That’s the motto my friend and I came up with yesterday for his breakup.

He may have the power to avoid the slow, agonizing crash and burn I have endured for the past eight months. He perhaps can borrow my foolishness, transmute it into wisdom like a soul alchemist, and walk away without the debilitating pain.

If you are getting over the ending of a relationship, here is some homemade pop psychology that might be of use to you.

We get hurt because we don’t get what we want.

The pain of a breakup comes not from what SOs have done to us but simply because they go away and we don’t want them to do so. It is not a matter of justice or fairness; it is a matter of our desires not matching the external world.

This sounds simple; it’s a no-brainer, isn’t it? Yet how often people talk about a person’s leaving as though it was something done to them.

In almost every case, of course, there are matters of justice and fairness thrown into the breakup mix: the SO cheated, was abusive, broke promises, etc. These complaints may all be legitimate. If a person makes a promise, as in marriage, to stay forever and be loyal, it is indeed not fair and not right when that promise is not kept.

I was given such promises in January of this year. Emphatic, repeated, believable promises. She was my soul mate; she was going to take care of me, just as I was going to take care of her; I was set for life. The promises, and the promiser herself, evaporated practically overnight, after two months of a relationship that I had considered the best and most important of my life. Over the next several months, I experienced the greatest emotional pain of my life.

Since the day of that breakup, there have been other SOs and other breakups, but none affected me in that way because I did not want the SOs to the same degree (in actuality, I have remained friends with all of them and rooted for them in their new relationships).

True soul mates keep their promises, don’t leave, and don’t make you miserable. They are not brick walls against which you bash your head in futility. They don’t allow themselves to make you hungry for love and affection; instead, they anticipate your need and fill you up before you reach a bad place.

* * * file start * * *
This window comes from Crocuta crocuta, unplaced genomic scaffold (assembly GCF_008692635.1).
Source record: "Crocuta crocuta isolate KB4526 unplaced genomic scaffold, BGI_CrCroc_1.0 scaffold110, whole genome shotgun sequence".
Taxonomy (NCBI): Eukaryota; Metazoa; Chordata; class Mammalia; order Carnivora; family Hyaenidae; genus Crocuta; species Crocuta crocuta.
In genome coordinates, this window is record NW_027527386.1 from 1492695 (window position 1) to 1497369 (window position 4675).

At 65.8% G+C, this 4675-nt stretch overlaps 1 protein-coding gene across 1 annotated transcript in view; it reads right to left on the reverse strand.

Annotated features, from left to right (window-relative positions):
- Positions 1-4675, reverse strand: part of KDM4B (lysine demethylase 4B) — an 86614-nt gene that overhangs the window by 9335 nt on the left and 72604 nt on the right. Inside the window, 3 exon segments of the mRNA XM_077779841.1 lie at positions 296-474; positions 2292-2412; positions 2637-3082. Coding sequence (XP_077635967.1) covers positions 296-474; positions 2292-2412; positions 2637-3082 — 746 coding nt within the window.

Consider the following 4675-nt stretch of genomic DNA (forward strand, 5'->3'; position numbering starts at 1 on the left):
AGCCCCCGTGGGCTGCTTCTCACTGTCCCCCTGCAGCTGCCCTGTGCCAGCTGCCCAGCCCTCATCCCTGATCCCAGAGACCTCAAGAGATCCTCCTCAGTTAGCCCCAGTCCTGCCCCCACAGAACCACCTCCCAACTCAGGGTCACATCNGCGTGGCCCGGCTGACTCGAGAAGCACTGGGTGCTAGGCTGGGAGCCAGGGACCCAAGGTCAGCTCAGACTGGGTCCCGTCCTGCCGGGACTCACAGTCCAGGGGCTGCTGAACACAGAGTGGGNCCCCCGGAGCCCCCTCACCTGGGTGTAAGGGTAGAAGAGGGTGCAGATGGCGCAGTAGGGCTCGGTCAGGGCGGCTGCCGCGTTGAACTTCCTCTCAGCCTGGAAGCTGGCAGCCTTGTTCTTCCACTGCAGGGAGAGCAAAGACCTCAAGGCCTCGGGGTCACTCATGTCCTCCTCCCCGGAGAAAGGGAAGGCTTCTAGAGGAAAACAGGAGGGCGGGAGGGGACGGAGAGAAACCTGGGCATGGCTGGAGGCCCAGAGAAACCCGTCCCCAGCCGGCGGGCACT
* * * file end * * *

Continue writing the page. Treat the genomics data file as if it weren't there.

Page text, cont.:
Regardless of whether your SO has promised to be your soul mate or not, if you are bashing your head or hungering, then they are not, and the bashing and hungering are, in effect, your responsibility. If your SO has left and you are in misery because he or she is gone, then that pain is your responsibility.

All of the above thoughts underpin the concept of “skipping the devastation.” I am not so naive as to think that sheer force of will can deliver the desired result of a breakup without pain. I failed to do so myself for three reasons: I didn’t have the concept of skipping the devastation, I hadn’t yet worked out the thoughts I have outlined above, and, lacking these two, I lacked the focus by which willpower could have been useful in the first place.

I do believe, however, that the above thoughts can be of use, for, if we recognize that the causes of breakup pain are internal, then we can attend to them without needlessly and inefficiently mulling over externalities.

Thus, with the above thoughts in place, my friend has a fair chance of getting through this breakup without crippling pain and a very good chance indeed of reducing his pain level by an amount that makes a difference. I also need to keep these thoughts in mind should I once again have high hopes in a relationship.

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